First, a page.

on parenting my bigs

Our girls may be only 5 (and 5.5, Miranda would be quick to tell you!), but in our family, they’re the “bigs.” And as they get older, I find myself enjoying them more and more – or perhaps not even more, but in a different way. Their love of Mumford & Sons and Star Wars marked their entry into enjoyment of things that Matt and I also appreciate.

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watching Episode VI together

They are able to have increasingly complex conversations and be more and more helpful at home. They are often tasked with entertaining a baby for a few minutes at a time. And we’d even started having regular chores (unloading the dishwasher and sweeping)…until the dishwasher and the broom became 2 of Atticus’s favorite things, making it impossible for them to complete their assigned tasks without his interference!

We are realizing more and more the importance of one-on-one time and have been making an effort to spend bits of time with the girls as individuals.

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an Aldi outing with Madeleine CaiQun

And as they get older, we’re seeing them express pieces of their individuality and interests.

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Miranda, dressed in a swimsuit, listening to music on the digital piano my dad got us for Christmas

And yet, it’s so beautiful to see their sibling relationship continue to develop. Leading up to Christmas, they spent a series of nights alternating which sister’s twin bed they’d sleep in, snuggled close together.

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Mei mei even shared her beloved brown blanket with Miranda!

They maintain their own distinct roles within their relationship, though! I shared this conversation on Facebook the other day – it would be difficult to capture an exchange that more typified a relationship than this one!

Madeleine CaiQun – “Mom, if me and jie jie want to be flower girls in Uncle Danny and Sharon’s wedding, we’ll have to practice – it’s a big job for 5-year-old girls!!”

Miranda Grace – “I have practiced enough. I even knew how to do it before I practiced. Watch me.”

Only a few months apart in age, they still fall into those typical first-born and second-born roles 🙂

And as they grow, we are exploring new strategies to parent them. One of our more successful attempts has been a re-introduction of an afternoon rest time. After they gave up naps, I had had them spend an hour or so playing or looking at books in separate rooms each afternoon for some quiet time for them and work time for me, but once Atticus was born and began napping upstairs in the afternoons in one of the rooms we’d used for their rest times, I gave up on that idea. More recently, I’d let them watch tv while he napped, and I was able to accomplish a lot during those times, but I didn’t love the idea of them watching so much television. I do still let them watch a show or two most afternoons, but we have transitioned to using much of Atticus’s nap time for “blanket time.” I spread out a blanket on the living room floor for each child, and they’re each allowed to choose one basket of toys – even the kept-up-high-so-Atticus-can’t-get-them toys! – and play with them independently on their blankets.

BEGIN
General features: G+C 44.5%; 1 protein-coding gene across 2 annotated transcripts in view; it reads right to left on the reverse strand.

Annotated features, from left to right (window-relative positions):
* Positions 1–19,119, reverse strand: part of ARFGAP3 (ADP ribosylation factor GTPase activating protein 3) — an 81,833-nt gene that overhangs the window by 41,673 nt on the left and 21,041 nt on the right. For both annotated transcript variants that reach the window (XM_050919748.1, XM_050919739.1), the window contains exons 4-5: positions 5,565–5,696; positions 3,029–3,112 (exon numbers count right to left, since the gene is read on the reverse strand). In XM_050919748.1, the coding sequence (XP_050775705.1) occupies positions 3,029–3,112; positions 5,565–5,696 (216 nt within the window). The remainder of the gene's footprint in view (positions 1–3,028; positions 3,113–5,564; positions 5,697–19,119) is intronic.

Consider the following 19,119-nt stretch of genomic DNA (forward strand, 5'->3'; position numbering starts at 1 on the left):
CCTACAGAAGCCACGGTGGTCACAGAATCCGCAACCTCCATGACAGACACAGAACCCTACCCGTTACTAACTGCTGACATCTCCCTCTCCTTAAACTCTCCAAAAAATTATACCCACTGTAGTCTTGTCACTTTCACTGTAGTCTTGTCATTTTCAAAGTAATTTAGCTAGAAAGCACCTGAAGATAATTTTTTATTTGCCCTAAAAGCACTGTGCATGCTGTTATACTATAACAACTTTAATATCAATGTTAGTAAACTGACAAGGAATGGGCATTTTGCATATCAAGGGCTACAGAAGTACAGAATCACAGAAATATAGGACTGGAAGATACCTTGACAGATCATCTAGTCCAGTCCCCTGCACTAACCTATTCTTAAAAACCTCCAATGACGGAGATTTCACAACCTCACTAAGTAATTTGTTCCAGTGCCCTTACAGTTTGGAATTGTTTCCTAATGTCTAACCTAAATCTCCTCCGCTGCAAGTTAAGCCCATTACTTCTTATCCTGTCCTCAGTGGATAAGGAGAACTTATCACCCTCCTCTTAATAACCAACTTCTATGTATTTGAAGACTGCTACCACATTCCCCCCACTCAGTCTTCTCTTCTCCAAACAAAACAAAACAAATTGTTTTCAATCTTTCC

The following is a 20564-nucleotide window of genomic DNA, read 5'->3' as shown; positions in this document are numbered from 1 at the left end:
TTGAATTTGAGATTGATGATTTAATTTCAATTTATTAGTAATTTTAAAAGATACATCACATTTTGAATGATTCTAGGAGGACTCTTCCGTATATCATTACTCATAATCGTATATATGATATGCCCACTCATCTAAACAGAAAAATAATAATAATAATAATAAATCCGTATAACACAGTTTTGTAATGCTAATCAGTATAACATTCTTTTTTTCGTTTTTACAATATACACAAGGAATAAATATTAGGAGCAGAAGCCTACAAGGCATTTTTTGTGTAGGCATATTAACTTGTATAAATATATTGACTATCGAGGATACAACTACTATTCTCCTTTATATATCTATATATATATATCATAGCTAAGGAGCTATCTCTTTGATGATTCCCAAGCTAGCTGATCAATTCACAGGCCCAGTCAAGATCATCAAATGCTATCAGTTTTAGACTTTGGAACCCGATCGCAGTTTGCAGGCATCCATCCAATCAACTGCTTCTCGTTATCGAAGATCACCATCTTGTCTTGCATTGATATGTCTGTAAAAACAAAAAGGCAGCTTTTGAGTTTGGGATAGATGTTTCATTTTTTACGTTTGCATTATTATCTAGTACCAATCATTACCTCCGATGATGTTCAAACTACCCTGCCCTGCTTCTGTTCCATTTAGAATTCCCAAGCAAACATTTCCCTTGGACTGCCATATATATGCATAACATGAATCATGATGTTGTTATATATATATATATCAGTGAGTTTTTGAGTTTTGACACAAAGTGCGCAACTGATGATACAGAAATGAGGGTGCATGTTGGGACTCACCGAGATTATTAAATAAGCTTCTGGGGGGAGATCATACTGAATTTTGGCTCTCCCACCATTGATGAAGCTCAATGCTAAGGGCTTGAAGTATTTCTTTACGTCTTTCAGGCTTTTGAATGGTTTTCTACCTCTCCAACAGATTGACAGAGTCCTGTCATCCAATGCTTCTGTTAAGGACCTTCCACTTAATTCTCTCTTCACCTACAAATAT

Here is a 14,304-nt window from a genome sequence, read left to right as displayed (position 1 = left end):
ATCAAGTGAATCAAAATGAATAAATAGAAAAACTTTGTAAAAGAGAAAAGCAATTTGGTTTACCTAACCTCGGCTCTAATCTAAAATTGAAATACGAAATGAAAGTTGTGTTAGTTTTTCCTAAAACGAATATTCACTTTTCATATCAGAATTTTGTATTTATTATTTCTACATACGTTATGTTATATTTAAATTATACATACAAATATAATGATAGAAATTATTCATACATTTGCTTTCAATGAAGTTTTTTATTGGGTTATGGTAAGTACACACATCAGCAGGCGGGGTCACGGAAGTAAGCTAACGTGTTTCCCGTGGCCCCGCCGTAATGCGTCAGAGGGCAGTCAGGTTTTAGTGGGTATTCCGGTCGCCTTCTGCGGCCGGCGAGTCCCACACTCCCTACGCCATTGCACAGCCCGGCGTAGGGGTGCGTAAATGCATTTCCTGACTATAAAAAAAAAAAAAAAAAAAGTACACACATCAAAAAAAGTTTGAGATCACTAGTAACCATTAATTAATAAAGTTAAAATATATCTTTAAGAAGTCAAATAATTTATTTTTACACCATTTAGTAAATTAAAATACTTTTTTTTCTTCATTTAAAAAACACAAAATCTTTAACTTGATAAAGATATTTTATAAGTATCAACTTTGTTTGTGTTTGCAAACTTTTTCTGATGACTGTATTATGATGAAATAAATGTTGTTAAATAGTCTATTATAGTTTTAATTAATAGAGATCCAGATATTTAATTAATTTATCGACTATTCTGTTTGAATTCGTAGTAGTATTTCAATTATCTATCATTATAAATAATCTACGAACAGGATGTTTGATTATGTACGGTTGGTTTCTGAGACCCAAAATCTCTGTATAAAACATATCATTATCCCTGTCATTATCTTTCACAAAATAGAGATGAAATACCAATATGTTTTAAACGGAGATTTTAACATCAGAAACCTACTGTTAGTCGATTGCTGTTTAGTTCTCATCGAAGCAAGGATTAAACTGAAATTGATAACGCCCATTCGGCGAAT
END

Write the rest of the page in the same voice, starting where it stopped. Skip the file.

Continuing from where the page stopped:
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They love it! They have quite a bit of free play time each day, most of which they spend together, and I think they like having more of a low pressure, independent play time for a little while during the afternoons. Plus they get to play with some of the toys that have been gathering dust since Atticus became mobile!

It’s always nice when parenting strategies that we try seem to work well 🙂 Another one from which I’ve loved seeing the pay-off is our frequent attempts to give our kids a voice. We’ve invested pretty heavily in trying to communicate to them that we are all on the same team in our family and that we’re interested in their thoughts and feelings. We’ve worked hard at helping our girls identify and share their emotions (in true home-school mom fashion, I even have a feelings chart hanging prominently in our playroom!). And, as a parenting book I read recently suggested, sometimes when our girls are overwhelmed and aren’t able to verbalize their feelings, we’ve asked them if they’d like to draw pictures of how they’re feeling. Miranda has taken that suggestion to heart, and every once in a while she hands me a picture like this to communicate to me about what’s going on with her – I love it!

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I’m hoping and praying that as our bigs get bigger we’re able to continue to foster open communication with them! Though we have our challenges, of course, I feel so blessed to be their mom!

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One thought on “on parenting my bigs

  1. Allison, I have tons of beginning piano method books and sheet music. Besides being an attorney, I am also a piano teacher. I would love to send you some music for the girls. you can reach me at my email: nhart@wellspeyton.com

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